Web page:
Ok, fine. I admit some people may deserve the corporate shackle, but I’ve always been of the impression that if you give people a project and an allotment of time to do it, they either perform well or they don’t. And if they don’t, you get rid of them. I mean, if people weren’t actually working and projects were not getting done, someone is going to notice, right? Maybe I don’t know enough about the business end of it but it sure seems like allowing an employee some flexibility would mean a happier employee.

And after all, don’t you want someone who loves their job to do it when they feel their best? Seems like a logical way to improve your business, but I guess we’ll just keep doing things the way they’ve done them for hundreds of years because it’s too dangerous to think what might be actually good for the person could actually be good for your business.

A Better Definition of Having It Better

I had a conversation recently with a friend of mine who has children. She was telling me how her family had fallen on hard times and she was very upset about not being able to “give her kids the things she never had.” I’ve heard this statement a lot from many people over the years, and while I understand the sentiment and where it comes from, I can’t help but think it’s an ideal that warrants refinement. I say this not from a place of judgement but from one of observation.

For full disclosure, I have no kids of my own (nor am I ever likely to) so I do question my place to dispense any advice on the best way to raise human podlings. However, since I was once a child (and a totally bratty one at that) it’s my personal philosophy that a good parent is an anchor and the kid is the sailboat: An anchor is heavy, but not completely immobile. It keeps the sailboat from being swept away by whimsical currents that could lead it to destruction, but it also knows when to rise from the seabed and allow the craft to travel when an appropriate direction is selected. I always thought if I was a dad, I might be a little strict with my kids; the “Great Denier” who would withhold impulse purchases at the check-out or disavow frivolous procedures like throwing a new toy in the path of a crying toddler – the types of tactics so many parents use to quell their offspring.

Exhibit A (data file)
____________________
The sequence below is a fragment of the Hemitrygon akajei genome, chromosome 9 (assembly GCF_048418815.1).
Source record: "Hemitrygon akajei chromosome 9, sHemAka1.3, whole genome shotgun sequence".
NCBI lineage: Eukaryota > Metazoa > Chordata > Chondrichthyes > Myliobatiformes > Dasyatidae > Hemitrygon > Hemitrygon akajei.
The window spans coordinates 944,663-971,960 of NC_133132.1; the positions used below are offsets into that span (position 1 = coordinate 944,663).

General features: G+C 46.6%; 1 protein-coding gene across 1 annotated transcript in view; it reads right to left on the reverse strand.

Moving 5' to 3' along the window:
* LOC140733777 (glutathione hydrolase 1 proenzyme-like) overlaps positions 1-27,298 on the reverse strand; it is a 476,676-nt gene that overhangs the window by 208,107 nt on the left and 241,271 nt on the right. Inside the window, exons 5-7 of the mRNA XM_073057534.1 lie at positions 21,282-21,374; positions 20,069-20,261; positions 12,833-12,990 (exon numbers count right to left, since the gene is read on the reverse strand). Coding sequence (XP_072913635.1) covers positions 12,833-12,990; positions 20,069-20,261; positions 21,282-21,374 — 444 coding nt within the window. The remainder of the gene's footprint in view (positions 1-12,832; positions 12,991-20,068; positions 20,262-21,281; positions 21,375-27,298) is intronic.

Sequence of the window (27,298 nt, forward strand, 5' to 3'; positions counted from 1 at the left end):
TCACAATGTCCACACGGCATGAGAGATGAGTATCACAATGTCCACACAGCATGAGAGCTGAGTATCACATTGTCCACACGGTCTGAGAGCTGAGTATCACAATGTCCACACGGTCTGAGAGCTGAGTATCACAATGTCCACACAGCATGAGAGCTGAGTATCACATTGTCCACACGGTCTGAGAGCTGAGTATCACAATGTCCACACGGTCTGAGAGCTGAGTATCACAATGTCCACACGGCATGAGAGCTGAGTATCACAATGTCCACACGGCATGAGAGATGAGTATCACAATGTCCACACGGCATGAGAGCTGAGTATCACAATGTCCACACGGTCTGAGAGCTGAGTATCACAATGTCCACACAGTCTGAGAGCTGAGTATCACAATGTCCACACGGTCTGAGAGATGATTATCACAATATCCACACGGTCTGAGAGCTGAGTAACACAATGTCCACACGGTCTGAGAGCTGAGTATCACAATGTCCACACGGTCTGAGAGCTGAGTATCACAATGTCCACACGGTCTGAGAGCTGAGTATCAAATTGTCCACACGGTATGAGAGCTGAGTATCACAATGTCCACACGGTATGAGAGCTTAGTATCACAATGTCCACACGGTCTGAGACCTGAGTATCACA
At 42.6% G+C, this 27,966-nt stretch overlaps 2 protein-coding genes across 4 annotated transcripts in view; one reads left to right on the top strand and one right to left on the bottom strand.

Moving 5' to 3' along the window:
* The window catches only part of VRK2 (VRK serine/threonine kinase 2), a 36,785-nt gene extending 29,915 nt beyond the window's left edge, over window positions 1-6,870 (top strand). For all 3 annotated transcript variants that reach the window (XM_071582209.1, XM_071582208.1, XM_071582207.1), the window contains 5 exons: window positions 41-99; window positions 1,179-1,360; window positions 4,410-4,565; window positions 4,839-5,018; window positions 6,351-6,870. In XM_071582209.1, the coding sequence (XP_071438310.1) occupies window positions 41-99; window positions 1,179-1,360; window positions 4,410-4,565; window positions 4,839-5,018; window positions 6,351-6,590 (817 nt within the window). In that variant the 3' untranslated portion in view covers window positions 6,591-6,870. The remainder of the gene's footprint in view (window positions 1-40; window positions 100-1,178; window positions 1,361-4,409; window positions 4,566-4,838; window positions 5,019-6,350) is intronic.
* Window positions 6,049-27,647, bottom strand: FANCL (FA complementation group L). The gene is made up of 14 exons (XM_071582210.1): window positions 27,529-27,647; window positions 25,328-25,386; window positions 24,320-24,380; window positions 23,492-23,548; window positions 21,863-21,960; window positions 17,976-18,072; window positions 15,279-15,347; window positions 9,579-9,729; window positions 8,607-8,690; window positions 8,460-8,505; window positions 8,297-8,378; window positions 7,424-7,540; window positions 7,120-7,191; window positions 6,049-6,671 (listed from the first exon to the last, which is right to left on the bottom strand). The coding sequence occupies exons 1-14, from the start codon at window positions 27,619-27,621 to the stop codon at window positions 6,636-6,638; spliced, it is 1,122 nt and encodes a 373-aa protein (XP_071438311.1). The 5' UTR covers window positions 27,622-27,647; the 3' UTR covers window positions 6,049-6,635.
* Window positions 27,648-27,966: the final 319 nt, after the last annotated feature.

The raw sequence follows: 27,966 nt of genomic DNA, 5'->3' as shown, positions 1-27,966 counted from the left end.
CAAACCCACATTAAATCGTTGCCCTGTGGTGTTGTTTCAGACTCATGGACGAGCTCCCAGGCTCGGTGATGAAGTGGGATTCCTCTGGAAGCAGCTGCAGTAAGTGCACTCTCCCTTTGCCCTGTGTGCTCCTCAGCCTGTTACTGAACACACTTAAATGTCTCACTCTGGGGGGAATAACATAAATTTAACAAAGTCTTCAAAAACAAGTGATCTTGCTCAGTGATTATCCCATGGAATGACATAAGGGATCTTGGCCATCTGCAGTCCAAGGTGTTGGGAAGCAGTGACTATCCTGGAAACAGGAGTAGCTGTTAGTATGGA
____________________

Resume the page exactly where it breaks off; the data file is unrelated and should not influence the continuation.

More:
Of course, I say that but the practical application would be more like the following mental negotiation with myself: “For just 5 minutes of peace and quiet, I don’t mind buying a $20 action figure or video game.” I am guessing this is how the thought process goes for most parents. girlwithbirds

Anyway, back to my original point for writing this piece: My friend seemed to convey a disappointment in herself that she wouldn’t have the quick means to manufacture a happy mood in her children by giving them a material thing. I can only assume this approach had worked as a preventative measure for a very long time. I told her, “You know, my parents weren’t dirt poor but we weren’t rich either and from my own experiences I think what most kids want is just some kind of social engagement. They want something that inspires their imagination. They want to interact with you. I don’t think you need to have the means to buy lots of new things to give them that.” She seemed to tacitly agree but was dwelling on the upcoming storm of expectation she had already constructed – and would now have to dismantle. She seemed to fall back on that old adage “I just want my kids to have it better than I did.”

And that’s when the shit got real. I told her, “When people say things like that, I really hope they mean they want their children to have a better education, a better work ethic, a healthier body and mind. Because as far as I am concerned, more toys, more designer clothes, and more time to play video games didn’t do a damn thing for me growing up. I can’t use any of it now.”

And with the silence I got from that kind of response, I remembered my place. I remembered that I don’t have kids.

So of course, I couldn’t possibly understand.